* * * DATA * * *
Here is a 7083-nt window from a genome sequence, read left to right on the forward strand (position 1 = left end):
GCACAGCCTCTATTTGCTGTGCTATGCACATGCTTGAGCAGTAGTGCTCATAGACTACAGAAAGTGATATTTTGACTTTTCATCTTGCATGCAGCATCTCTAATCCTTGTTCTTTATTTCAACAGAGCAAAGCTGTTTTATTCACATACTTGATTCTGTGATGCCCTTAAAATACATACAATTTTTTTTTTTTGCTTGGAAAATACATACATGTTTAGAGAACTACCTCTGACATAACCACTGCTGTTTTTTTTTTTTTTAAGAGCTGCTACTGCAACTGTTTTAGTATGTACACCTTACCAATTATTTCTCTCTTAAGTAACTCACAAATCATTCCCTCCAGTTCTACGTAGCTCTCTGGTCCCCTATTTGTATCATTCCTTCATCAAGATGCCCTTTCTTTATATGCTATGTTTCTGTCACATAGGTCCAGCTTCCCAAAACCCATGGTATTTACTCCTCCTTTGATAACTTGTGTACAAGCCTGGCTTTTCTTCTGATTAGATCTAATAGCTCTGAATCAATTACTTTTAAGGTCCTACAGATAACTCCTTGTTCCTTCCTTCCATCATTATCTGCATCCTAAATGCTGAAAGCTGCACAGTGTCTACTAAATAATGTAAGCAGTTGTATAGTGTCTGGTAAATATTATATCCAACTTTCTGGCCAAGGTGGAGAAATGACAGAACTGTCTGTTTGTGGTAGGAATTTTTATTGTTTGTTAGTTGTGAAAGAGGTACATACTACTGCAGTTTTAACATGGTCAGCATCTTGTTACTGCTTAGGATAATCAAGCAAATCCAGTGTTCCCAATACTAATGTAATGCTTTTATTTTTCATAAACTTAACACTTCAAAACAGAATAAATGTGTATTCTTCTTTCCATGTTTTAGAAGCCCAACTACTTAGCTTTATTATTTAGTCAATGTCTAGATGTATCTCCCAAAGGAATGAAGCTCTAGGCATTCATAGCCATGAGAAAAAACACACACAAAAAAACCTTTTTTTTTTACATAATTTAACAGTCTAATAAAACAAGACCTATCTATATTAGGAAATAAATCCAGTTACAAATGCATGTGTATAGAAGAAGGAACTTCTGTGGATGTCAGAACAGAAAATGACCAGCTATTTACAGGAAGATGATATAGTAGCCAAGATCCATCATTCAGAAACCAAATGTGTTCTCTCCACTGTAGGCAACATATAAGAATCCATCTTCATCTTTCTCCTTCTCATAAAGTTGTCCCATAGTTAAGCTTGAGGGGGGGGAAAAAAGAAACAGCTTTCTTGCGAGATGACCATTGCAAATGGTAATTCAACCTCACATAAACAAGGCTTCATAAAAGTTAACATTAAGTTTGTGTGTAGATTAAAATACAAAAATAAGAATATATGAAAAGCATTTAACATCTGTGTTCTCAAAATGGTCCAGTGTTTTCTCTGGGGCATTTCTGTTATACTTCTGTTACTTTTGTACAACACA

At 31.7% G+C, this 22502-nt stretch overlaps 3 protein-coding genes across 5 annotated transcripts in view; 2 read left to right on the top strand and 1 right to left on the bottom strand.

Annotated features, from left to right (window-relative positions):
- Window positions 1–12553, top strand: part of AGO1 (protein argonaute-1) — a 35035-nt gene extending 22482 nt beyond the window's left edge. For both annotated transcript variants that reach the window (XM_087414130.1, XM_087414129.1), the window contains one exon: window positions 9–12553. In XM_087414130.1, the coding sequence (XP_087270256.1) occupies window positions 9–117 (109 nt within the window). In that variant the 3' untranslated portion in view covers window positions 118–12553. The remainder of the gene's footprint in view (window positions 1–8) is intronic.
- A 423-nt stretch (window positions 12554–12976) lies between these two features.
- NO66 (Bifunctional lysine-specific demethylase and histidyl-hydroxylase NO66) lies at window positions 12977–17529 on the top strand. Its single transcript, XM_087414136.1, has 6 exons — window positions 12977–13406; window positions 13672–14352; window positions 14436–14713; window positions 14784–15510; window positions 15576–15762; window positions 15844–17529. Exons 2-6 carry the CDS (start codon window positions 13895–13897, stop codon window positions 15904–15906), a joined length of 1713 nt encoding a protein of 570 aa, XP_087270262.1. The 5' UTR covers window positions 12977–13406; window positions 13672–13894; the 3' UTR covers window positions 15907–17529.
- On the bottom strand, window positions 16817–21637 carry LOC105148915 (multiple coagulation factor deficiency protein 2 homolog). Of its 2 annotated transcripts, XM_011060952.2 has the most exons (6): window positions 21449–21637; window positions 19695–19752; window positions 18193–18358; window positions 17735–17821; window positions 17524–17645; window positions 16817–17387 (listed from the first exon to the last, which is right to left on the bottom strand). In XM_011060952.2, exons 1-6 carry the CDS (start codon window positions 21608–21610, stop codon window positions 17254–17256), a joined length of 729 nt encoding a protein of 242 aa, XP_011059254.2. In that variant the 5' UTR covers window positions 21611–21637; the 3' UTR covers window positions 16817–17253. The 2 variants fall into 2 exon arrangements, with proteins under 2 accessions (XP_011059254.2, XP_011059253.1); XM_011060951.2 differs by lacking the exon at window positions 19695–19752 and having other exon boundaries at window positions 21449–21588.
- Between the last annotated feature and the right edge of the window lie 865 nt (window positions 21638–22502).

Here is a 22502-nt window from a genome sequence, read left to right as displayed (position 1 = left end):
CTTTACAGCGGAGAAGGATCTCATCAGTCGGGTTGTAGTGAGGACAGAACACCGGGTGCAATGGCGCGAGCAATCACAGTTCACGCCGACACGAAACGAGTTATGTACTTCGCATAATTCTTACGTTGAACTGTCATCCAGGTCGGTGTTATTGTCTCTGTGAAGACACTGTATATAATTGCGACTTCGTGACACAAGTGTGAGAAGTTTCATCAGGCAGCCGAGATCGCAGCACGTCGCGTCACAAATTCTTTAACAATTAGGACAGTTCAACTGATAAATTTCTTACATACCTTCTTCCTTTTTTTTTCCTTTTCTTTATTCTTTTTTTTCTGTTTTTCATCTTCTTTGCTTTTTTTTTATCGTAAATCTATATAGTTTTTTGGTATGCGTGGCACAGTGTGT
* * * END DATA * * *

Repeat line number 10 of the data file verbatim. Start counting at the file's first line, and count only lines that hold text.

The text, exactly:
Here is a 22502-nt window from a genome sequence, read left to right as displayed (position 1 = left end):